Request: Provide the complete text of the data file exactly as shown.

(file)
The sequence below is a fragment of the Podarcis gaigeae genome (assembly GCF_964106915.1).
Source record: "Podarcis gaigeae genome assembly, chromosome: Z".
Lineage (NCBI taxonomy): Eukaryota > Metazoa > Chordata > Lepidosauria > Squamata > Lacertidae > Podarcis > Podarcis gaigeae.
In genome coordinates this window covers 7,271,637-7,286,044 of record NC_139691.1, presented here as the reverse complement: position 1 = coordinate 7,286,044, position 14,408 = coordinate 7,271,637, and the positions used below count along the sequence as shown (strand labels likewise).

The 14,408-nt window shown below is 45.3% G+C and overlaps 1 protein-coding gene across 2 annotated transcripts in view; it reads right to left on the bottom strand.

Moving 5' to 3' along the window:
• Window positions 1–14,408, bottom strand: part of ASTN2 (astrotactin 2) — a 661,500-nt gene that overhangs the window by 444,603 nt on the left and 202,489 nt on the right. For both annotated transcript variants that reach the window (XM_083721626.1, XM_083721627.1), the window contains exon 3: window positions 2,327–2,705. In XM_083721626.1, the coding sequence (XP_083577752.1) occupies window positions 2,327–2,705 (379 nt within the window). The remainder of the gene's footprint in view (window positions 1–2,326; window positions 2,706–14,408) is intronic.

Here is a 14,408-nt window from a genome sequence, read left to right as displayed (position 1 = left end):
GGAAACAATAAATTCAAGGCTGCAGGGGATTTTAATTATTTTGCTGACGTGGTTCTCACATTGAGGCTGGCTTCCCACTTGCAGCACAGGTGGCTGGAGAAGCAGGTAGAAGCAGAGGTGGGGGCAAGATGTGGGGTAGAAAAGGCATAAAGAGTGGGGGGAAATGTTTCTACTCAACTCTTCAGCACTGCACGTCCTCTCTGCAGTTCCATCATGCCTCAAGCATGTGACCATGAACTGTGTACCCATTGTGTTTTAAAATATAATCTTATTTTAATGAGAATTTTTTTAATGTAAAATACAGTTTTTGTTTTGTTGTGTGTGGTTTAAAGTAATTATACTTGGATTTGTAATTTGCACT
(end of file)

The sequence below is a fragment of the Podarcis gaigeae genome (assembly GCF_964106915.1).
Source record: "Podarcis gaigeae genome assembly, chromosome: Z".
Lineage (NCBI taxonomy): Eukaryota > Metazoa > Chordata > Lepidosauria > Squamata > Lacertidae > Podarcis > Podarcis gaigeae.
In genome coordinates this window covers 7,271,637-7,286,044 of record NC_139691.1, presented here as the reverse complement: position 1 = coordinate 7,286,044, position 14,408 = coordinate 7,271,637, and the positions used below count along the sequence as shown (strand labels likewise).

The 14,408-nt window shown below is 45.3% G+C and overlaps 1 protein-coding gene across 2 annotated transcripts in view; it reads right to left on the bottom strand.

Moving 5' to 3' along the window:
• Window positions 1–14,408, bottom strand: part of ASTN2 (astrotactin 2) — a 661,500-nt gene that overhangs the window by 444,603 nt on the left and 202,489 nt on the right. For both annotated transcript variants that reach the window (XM_083721626.1, XM_083721627.1), the window contains exon 3: window positions 2,327–2,705. In XM_083721626.1, the coding sequence (XP_083577752.1) occupies window positions 2,327–2,705 (379 nt within the window). The remainder of the gene's footprint in view (window positions 1–2,326; window positions 2,706–14,408) is intronic.

Here is a 14,408-nt window from a genome sequence, read left to right as displayed (position 1 = left end):
GGAAACAATAAATTCAAGGCTGCAGGGGATTTTAATTATTTTGCTGACGTGGTTCTCACATTGAGGCTGGCTTCCCACTTGCAGCACAGGTGGCTGGAGAAGCAGGTAGAAGCAGAGGTGGGGGCAAGATGTGGGGTAGAAAAGGCATAAAGAGTGGGGGGAAATGTTTCTACTCAACTCTTCAGCACTGCACGTCCTCTCTGCAGTTCCATCATGCCTCAAGCATGTGACCATGAACTGTGTACCCATTGTGTTTTAAAATATAATCTTATTTTAATGAGAATTTTTTTAATGTAAAATACAGTTTTTGTTTTGTTGTGTGTGGTTTAAAGTAATTATACTTGGATTTGTAATTTGCACT